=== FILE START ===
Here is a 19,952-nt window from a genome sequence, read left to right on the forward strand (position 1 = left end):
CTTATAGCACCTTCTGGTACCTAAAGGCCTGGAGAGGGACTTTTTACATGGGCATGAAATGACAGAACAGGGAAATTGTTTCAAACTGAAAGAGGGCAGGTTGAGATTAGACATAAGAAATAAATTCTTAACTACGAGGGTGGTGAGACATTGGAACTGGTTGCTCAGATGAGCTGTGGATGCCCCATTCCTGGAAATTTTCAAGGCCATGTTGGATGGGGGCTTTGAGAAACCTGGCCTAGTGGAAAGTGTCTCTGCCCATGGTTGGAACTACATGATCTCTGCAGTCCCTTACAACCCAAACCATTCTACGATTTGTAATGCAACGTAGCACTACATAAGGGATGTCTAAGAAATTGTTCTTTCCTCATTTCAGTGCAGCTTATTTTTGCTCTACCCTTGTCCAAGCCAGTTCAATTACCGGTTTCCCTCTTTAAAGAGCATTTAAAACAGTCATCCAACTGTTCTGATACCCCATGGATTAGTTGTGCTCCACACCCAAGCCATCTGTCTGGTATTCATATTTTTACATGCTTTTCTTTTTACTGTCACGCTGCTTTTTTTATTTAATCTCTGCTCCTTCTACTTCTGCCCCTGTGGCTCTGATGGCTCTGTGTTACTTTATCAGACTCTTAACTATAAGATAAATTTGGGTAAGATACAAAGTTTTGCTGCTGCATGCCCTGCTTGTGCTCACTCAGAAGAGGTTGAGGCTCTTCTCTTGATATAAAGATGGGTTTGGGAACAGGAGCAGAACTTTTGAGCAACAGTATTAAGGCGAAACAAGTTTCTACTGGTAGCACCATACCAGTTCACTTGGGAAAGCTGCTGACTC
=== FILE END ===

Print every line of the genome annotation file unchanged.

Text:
Here is a 19,952-nt window from a genome sequence, read left to right on the forward strand (position 1 = left end):
CTTATAGCACCTTCTGGTACCTAAAGGCCTGGAGAGGGACTTTTTACATGGGCATGAAATGACAGAACAGGGAAATTGTTTCAAACTGAAAGAGGGCAGGTTGAGATTAGACATAAGAAATAAATTCTTAACTACGAGGGTGGTGAGACATTGGAACTGGTTGCTCAGATGAGCTGTGGATGCCCCATTCCTGGAAATTTTCAAGGCCATGTTGGATGGGGGCTTTGAGAAACCTGGCCTAGTGGAAAGTGTCTCTGCCCATGGTTGGAACTACATGATCTCTGCAGTCCCTTACAACCCAAACCATTCTACGATTTGTAATGCAACGTAGCACTACATAAGGGATGTCTAAGAAATTGTTCTTTCCTCATTTCAGTGCAGCTTATTTTTGCTCTACCCTTGTCCAAGCCAGTTCAATTACCGGTTTCCCTCTTTAAAGAGCATTTAAAACAGTCATCCAACTGTTCTGATACCCCATGGATTAGTTGTGCTCCACACCCAAGCCATCTGTCTGGTATTCATATTTTTACATGCTTTTCTTTTTACTGTCACGCTGCTTTTTTTATTTAATCTCTGCTCCTTCTACTTCTGCCCCTGTGGCTCTGATGGCTCTGTGTTACTTTATCAGACTCTTAACTATAAGATAAATTTGGGTAAGATACAAAGTTTTGCTGCTGCATGCCCTGCTTGTGCTCACTCAGAAGAGGTTGAGGCTCTTCTCTTGATATAAAGATGGGTTTGGGAACAGGAGCAGAACTTTTGAGCAACAGTATTAAGGCGAAACAAGTTTCTACTGGTAGCACCATACCAGTTCACTTGGGAAAGCTGCTGACTC